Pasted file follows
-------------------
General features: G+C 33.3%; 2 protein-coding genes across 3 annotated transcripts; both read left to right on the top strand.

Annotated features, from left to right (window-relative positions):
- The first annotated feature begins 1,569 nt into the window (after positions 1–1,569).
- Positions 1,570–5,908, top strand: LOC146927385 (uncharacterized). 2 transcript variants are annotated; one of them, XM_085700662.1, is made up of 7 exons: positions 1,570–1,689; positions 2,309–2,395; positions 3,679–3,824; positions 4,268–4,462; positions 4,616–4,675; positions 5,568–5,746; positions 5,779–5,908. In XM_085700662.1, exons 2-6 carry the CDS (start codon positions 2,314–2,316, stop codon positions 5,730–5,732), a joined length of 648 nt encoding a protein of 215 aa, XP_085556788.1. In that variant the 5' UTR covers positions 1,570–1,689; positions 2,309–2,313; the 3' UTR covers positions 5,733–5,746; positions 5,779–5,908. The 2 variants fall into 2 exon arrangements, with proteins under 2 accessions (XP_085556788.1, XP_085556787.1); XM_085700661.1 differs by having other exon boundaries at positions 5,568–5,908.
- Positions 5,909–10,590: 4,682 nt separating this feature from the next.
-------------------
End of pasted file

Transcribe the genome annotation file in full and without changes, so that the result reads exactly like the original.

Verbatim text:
General features: G+C 33.3%; 2 protein-coding genes across 3 annotated transcripts; both read left to right on the top strand.

Annotated features, from left to right (window-relative positions):
- The first annotated feature begins 1,569 nt into the window (after positions 1–1,569).
- Positions 1,570–5,908, top strand: LOC146927385 (uncharacterized). 2 transcript variants are annotated; one of them, XM_085700662.1, is made up of 7 exons: positions 1,570–1,689; positions 2,309–2,395; positions 3,679–3,824; positions 4,268–4,462; positions 4,616–4,675; positions 5,568–5,746; positions 5,779–5,908. In XM_085700662.1, exons 2-6 carry the CDS (start codon positions 2,314–2,316, stop codon positions 5,730–5,732), a joined length of 648 nt encoding a protein of 215 aa, XP_085556788.1. In that variant the 5' UTR covers positions 1,570–1,689; positions 2,309–2,313; the 3' UTR covers positions 5,733–5,746; positions 5,779–5,908. The 2 variants fall into 2 exon arrangements, with proteins under 2 accessions (XP_085556788.1, XP_085556787.1); XM_085700661.1 differs by having other exon boundaries at positions 5,568–5,908.
- Positions 5,909–10,590: 4,682 nt separating this feature from the next.